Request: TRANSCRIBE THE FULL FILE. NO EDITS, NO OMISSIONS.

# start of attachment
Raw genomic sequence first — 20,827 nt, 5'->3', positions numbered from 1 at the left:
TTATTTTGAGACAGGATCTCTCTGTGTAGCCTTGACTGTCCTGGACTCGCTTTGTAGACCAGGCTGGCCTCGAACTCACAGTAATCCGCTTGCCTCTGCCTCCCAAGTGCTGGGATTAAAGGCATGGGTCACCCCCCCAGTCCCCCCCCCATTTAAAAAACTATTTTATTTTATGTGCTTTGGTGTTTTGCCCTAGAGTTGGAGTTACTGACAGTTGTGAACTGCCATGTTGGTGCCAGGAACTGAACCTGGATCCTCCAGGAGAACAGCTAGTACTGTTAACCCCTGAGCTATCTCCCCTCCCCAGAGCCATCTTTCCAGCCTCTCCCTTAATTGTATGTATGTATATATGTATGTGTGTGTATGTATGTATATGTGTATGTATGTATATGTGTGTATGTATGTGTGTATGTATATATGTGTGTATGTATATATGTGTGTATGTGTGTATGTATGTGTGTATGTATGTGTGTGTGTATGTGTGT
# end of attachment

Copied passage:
Raw genomic sequence first — 20,827 nt, 5'->3', positions numbered from 1 at the left:
TTATTTTGAGACAGGATCTCTCTGTGTAGCCTTGACTGTCCTGGACTCGCTTTGTAGACCAGGCTGGCCTCGAACTCACAGTAATCCGCTTGCCTCTGCCTCCCAAGTGCTGGGATTAAAGGCATGGGTCACCCCCCCAGTCCCCCCCCCATTTAAAAAACTATTTTATTTTATGTGCTTTGGTGTTTTGCCCTAGAGTTGGAGTTACTGACAGTTGTGAACTGCCATGTTGGTGCCAGGAACTGAACCTGGATCCTCCAGGAGAACAGCTAGTACTGTTAACCCCTGAGCTATCTCCCCTCCCCAGAGCCATCTTTCCAGCCTCTCCCTTAATTGTATGTATGTATATATGTATGTGTGTGTATGTATGTATATGTGTATGTATGTATATGTGTGTATGTATGTGTGTATGTATATATGTGTGTATGTATATATGTGTGTATGTGTGTATGTATGTGTGTATGTATGTGTGTGTGTATGTGTGT